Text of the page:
Dantalion, specifically, is a demon whose realm is arts and sciences, thought, and emotion. He knows the thoughts and emotions of humans, and can change them at will. Given the fact that Lore has significant creative control over concepts on this album, and taken in conjunction with the aforementioned quote (taken from my 2018 interview with the band) I can’t help but marvel at the fact that she found a demon who embodies the creative goals of the band – to tell our story, but in a way that the listener is able to understand everything and project these feelings onto himself.
In that sense the choice seems a lot more natural than, say, Belial or Ashtaroth – I believe this context can assist the listener in consuming the album more with depth and clarity.
So, like I mentioned earlier, the titles of the tracks give the listener a pretty good idea where the narrative of the album is going. Beginning post-mortem, the first track transports the listener to a descent (descente) to Hell. Notably, the track is a departure from the norm for SLOW, clocking in at 4 minutes and 43 seconds. Fans of the band’s prior albums will notice they’ve tuned a bit lower for ‘VI – Dantalion’, an aesthetic choice which lends itself well to creating an aural hellscape.
At first, I thought the second track glow (Lueur) might be a reference to a “glimmer of hope” as the soul descends. But after listening to the opening notes, the exact opposite seems to be the case. This is pure sonic despair, SLOW is transporting us to hell and we’re seeing the fiery glow. The dark/light sound dichotomy is certainly still there (something I think the band does very well), with the melodic/light parts highlighting and complimenting the low end/darkness. In particular, the orchestral synth lends grandiosity and a certain gravitas.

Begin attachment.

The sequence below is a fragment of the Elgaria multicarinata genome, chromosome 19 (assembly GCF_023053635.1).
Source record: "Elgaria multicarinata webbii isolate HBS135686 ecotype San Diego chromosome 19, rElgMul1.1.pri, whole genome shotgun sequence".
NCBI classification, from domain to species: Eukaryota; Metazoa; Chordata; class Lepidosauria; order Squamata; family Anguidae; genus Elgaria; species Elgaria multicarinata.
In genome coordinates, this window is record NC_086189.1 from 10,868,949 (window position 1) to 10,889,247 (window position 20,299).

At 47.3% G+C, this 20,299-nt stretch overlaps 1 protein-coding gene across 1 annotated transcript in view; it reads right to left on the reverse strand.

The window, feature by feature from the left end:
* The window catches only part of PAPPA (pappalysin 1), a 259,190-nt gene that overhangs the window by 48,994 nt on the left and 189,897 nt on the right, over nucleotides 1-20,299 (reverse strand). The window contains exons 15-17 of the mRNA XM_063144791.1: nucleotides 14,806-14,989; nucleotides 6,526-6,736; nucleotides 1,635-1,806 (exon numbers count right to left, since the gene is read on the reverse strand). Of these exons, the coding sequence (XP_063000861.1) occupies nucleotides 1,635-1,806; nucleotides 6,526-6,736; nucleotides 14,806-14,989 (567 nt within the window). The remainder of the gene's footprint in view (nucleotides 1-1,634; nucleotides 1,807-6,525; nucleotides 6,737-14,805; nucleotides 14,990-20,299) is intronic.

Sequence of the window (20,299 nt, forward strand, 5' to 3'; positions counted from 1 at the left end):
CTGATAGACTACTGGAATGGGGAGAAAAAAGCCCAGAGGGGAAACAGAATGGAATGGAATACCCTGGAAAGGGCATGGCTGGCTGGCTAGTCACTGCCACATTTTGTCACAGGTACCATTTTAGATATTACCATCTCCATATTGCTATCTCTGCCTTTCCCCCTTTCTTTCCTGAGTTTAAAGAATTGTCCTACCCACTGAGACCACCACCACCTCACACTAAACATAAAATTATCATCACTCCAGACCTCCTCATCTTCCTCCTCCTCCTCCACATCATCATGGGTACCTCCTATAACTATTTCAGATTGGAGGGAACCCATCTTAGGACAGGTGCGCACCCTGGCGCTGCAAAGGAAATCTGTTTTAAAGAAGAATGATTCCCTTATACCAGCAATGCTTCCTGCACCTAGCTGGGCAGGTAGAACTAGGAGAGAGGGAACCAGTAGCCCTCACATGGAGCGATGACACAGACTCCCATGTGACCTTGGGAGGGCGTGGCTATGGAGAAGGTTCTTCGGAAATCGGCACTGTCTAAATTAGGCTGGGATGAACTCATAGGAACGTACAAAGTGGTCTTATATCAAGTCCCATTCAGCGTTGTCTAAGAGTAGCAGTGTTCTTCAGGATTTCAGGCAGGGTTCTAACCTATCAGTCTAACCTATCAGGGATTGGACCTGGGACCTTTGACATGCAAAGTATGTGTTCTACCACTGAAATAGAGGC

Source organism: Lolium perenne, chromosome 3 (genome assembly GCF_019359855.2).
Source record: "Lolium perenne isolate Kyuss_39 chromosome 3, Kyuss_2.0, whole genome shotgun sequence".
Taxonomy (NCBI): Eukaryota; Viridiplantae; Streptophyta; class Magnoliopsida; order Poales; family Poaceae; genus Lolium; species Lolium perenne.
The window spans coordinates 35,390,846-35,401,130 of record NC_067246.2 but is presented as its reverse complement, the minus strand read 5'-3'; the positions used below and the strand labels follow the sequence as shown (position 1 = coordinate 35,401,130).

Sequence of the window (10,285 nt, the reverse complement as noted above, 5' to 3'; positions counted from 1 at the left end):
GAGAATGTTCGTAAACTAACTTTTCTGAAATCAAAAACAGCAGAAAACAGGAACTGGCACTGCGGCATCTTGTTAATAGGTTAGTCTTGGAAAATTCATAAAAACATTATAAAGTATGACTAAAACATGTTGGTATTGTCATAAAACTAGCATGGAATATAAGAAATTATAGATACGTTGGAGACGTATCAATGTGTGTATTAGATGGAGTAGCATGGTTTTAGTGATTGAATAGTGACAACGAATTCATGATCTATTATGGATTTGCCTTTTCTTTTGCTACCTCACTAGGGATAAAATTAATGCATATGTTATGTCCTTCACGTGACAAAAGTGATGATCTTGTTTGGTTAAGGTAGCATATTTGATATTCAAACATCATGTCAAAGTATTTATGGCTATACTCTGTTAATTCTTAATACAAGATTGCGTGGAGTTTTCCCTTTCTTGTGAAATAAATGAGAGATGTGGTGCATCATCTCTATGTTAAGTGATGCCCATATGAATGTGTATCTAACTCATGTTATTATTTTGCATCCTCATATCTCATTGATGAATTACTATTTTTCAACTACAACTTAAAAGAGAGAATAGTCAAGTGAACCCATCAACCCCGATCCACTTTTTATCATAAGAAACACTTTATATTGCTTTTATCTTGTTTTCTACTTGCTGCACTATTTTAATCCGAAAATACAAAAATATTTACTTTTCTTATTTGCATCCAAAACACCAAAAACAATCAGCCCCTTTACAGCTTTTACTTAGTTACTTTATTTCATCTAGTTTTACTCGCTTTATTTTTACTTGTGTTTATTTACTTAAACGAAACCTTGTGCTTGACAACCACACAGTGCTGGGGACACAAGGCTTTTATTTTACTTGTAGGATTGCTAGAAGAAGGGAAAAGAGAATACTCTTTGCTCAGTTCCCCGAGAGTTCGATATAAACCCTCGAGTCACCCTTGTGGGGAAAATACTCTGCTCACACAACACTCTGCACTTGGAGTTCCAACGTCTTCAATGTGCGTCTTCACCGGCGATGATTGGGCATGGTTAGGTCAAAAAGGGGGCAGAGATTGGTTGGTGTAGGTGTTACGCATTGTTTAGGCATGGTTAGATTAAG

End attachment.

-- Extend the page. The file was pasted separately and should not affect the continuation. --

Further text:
Next up, the band’s (very appropriate) first single – ‘Géhenne’ (Hell). Another shorter track (just over 7 minutes), Lore’s bass is front and center here. Also worth mentioning: Déhà’s vocals for the entire album are a bit more raw. I’m not sure if that’s a result of mixing, or if he intentionally decided to channel bands like Wormphlegm – but at the end of the day it doesn’t really matter. It’s fucking awesome.
After arrival in hell, naturally the protagonist recognizes the inherent futility (Futilité) of hope. This is where real despair sets in – and sonically it’s a real turning point in the album. This track is more in the vein of artists like Shape of Despair – without sacrificing that crushing, brutal heaviness that permeates ‘VI – Dantalion.’
Recognition of futility and abandonment of hope lead to a total surrender to the void (Lacune). This track in particular deviates from ‘traditional’ funeral doom territory, and in my opinion displays a lot of the musical growth of the band when compared to the rest of their discography. The track is a lot more dynamic, and why shouldn’t it be? Utter surrender to the void, abandonment of hope – the inherent nothingness of it all. The sparse piano notes opening the piece, Lore’s background vocals, etc all add up to make this one of my favorite tracks on the album.
Incendiaire (incendiary) is slightly more familiar territory for the band. A bit faster maybe (with some pretty well placed 16th notes throughout), but it’s one I’d recommend to fans of ‘V – Oceans” or ‘IV – Mythologiæ’ right off the bat if they didn’t have time to listen to the entire album in one sitting.
Which brings us to Elégie (elegy) – obviously a lament for the dead. You’ll find no spoilers for this track here, suffice to say it’s both an appropriate title and ending to this monolith of an album.
Hands down, this is the heaviest SLOW album to date. Like I mentioned before, they tuned lower. The vocals are grittier. The concepts and lyrics are par for course, which is really quite something – the bar has been set high from the get-go. The use of melody and ambiance contrasts the near suffocating brutality of the low end – creating a fantastic dichotomy.
As with all SLOW albums, this is a piece I would listen to in it’s entirety, the album is just a work of art. Speaking of art – even the fucking vinyl is artisinal.